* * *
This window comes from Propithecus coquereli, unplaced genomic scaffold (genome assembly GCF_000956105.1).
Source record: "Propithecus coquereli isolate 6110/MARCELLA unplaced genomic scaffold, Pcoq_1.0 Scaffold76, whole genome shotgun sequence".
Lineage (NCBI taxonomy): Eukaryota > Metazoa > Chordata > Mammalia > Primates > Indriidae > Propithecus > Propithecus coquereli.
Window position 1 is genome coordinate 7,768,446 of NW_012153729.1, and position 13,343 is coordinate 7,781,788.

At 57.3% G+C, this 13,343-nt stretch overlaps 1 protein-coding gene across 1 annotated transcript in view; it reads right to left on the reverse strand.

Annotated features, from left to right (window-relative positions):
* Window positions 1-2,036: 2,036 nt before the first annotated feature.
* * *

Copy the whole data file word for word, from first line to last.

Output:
This window comes from Propithecus coquereli, unplaced genomic scaffold (genome assembly GCF_000956105.1).
Source record: "Propithecus coquereli isolate 6110/MARCELLA unplaced genomic scaffold, Pcoq_1.0 Scaffold76, whole genome shotgun sequence".
Lineage (NCBI taxonomy): Eukaryota > Metazoa > Chordata > Mammalia > Primates > Indriidae > Propithecus > Propithecus coquereli.
Window position 1 is genome coordinate 7,768,446 of NW_012153729.1, and position 13,343 is coordinate 7,781,788.

At 57.3% G+C, this 13,343-nt stretch overlaps 1 protein-coding gene across 1 annotated transcript in view; it reads right to left on the reverse strand.

Annotated features, from left to right (window-relative positions):
* Window positions 1-2,036: 2,036 nt before the first annotated feature.